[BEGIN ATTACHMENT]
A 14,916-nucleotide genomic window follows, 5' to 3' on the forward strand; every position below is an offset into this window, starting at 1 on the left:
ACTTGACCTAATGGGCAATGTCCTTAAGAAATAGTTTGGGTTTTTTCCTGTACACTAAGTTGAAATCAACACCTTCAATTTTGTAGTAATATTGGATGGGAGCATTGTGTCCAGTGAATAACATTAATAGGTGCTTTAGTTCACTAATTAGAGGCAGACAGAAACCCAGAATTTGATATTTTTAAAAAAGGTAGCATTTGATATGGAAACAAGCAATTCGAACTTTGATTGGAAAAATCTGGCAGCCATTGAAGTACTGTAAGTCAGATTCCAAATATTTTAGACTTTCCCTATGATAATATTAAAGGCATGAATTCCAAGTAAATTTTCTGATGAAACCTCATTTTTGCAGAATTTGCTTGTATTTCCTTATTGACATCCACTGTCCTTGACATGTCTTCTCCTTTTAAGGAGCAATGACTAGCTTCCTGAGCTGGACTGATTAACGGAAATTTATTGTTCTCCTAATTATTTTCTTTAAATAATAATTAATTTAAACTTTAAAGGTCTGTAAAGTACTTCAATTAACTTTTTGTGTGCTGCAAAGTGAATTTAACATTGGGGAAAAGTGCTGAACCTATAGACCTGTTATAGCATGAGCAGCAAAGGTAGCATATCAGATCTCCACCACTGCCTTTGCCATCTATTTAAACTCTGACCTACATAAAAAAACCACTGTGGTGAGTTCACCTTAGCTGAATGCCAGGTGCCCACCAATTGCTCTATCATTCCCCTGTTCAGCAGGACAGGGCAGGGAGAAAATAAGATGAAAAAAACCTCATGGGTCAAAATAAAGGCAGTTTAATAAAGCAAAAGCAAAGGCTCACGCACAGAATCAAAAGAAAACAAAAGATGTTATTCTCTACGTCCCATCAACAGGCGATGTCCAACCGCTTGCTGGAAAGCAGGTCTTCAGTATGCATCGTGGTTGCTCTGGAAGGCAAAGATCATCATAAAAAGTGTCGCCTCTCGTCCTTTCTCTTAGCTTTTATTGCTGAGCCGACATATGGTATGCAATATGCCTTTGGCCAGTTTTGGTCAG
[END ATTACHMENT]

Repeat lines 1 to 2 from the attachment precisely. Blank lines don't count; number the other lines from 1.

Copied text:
A 14,916-nucleotide genomic window follows, 5' to 3' on the forward strand; every position below is an offset into this window, starting at 1 on the left:
ACTTGACCTAATGGGCAATGTCCTTAAGAAATAGTTTGGGTTTTTTCCTGTACACTAAGTTGAAATCAACACCTTCAATTTTGTAGTAATATTGGATGGGAGCATTGTGTCCAGTGAATAACATTAATAGGTGCTTTAGTTCACTAATTAGAGGCAGACAGAAACCCAGAATTTGATATTTTTAAAAAAGGTAGCATTTGATATGGAAACAAGCAATTCGAACTTTGATTGGAAAAATCTGGCAGCCATTGAAGTACTGTAAGTCAGATTCCAAATATTTTAGACTTTCCCTATGATAATATTAAAGGCATGAATTCCAAGTAAATTTTCTGATGAAACCTCATTTTTGCAGAATTTGCTTGTATTTCCTTATTGACATCCACTGTCCTTGACATGTCTTCTCCTTTTAAGGAGCAATGACTAGCTTCCTGAGCTGGACTGATTAACGGAAATTTATTGTTCTCCTAATTATTTTCTTTAAATAATAATTAATTTAAACTTTAAAGGTCTGTAAAGTACTTCAATTAACTTTTTGTGTGCTGCAAAGTGAATTTAACATTGGGGAAAAGTGCTGAACCTATAGACCTGTTATAGCATGAGCAGCAAAGGTAGCATATCAGATCTCCACCACTGCCTTTGCCATCTATTTAAACTCTGACCTACATAAAAAAACCACTGTGGTGAGTTCACCTTAGCTGAATGCCAGGTGCCCACCAATTGCTCTATCATTCCCCTGTTCAGCAGGACAGGGCAGGGAGAAAATAAGATGAAAAAAACCTCATGGGTCAAAATAAAGGCAGTTTAATAAAGCAAAAGCAAAGGCTCACGCACAGAATCAAAAGAAAACAAAAGATGTTATTCTCTACGTCCCATCAACAGGCGATGTCCAACCGCTTGCTGGAAAGCAGGTCTTCAGTATGCATCGTGGTTGCTCTGGAAGGCAAAGATCATCATAAAAAGTGTCGCCTCTCGTCCTTTCTCTTAGCTTTTATTGCTGAGCCGACATATGGTATGCAATATGCCTTTGGCCAGTTTTGGTCAG